First BBS visit

A large field of wheat
A large field of wheat

I was up early, although not that early for me, yesterday to visit one of my two Breeding Bird Survey squares. This is the 12th year I have covered this particular 1km square on the border of Cambs and Northants – it almost feels like mine after all this time.

The weather was cold, and it looked as though it might rain, but despite the nip in the air the visit went off fine. As I walked to the place where surveying starts, I noticed that the ground vegetation was very short – presumably because of the cold month of weather we have had (are still having!).  Sometimes I am walking through knee-high grass at this stage, but not today.

It’s rather boring farmland with green lanes through it. But it’s also fascinating – simply because I am beginning to know it so well. The ‘star bird’ of this occasion was a Yellow Wagtail – which was also more or less the last bird I recorded. The numbers of Yellow Wags are declining nationally and have fallen over the years on this site too, and so every year I wonder whether I will see any. So far, every year I have; and that is now true of this year after Visit 1 (Visit 2 will be in early June). This bird was on a part of the route which has never before provided a Yellow Wag.

There were good numbers of Whitethroats and Yellowhammers, and record numbers (don’t get too excited – that is four) of Lesser Whitethroats too.  And the second-ever Mistle Thrush. But no Reed Buntings – maybe next time.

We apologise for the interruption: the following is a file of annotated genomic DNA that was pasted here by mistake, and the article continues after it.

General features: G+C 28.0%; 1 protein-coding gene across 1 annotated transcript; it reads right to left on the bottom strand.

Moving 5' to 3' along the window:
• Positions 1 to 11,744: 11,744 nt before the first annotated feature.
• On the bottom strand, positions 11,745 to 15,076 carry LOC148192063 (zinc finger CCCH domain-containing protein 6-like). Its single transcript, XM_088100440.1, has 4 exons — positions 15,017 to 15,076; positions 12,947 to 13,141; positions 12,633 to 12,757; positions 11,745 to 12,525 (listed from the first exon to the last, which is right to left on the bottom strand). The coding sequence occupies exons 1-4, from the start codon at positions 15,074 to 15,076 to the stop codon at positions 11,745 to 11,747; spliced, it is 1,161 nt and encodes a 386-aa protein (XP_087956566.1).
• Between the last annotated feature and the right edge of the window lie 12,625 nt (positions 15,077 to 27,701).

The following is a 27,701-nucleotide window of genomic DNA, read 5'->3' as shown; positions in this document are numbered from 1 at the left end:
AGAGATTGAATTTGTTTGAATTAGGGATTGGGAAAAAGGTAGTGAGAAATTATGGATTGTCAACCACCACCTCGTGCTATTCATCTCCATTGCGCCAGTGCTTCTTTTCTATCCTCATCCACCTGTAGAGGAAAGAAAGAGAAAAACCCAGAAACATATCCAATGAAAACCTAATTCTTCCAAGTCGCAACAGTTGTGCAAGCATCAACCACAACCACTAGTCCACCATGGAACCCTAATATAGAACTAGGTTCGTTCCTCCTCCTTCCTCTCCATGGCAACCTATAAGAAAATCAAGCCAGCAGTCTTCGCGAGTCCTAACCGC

As I sat at my computer to enter the data online, I learned later, a Common Crane was flying over my local patch of Stanwick Lakes. Hmm, the things I do for the BTO (and RSPB and JNCC).


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6 Replies to “First BBS visit”

  1. I cover three squares for BBS and can thoroughly recommend it. One is urban (right outside my front door, so great for early starts!) near Swansea, and one is in a village on Gower (lots to record in the village, but nearby farmland can be pretty dead).

    But the 'best' is SN6907, in a valley above Swansea, which was counted for the 21st time since 1994 this year. Half is in farmland and a patch of upland woodland, whilst half is on upland pastures and a bit of rather degraded blanket bog. Over the years, it's amassed list of 62 species. Nothing particularly rare, but it's amazing what you find if you work away at a site for years.

      1. Good on the BBS and all you observers. I ought to do it too…
        Thanks for the eye catching bucolic landscape in your pic: straight lines, grudging footpath, three shades of green plus that NPK afterglow in the luxuriant wheat crop with its promise of one ton of beef raised from every eight tons grain per whatever.

        And thanks for noting that parallel world that belongs to all of us: the unsubsidised soundscape that, if we are lucky, might have a Mistle Thrush giving out its poignant unfinished requiem of a song.

  2. We were probably out surveying at the same time Mark. My stars were two mistle thrushes and two swallows, neither of which I have recorded in my (just) three years on this patch in 'call me Dave's' constituency.


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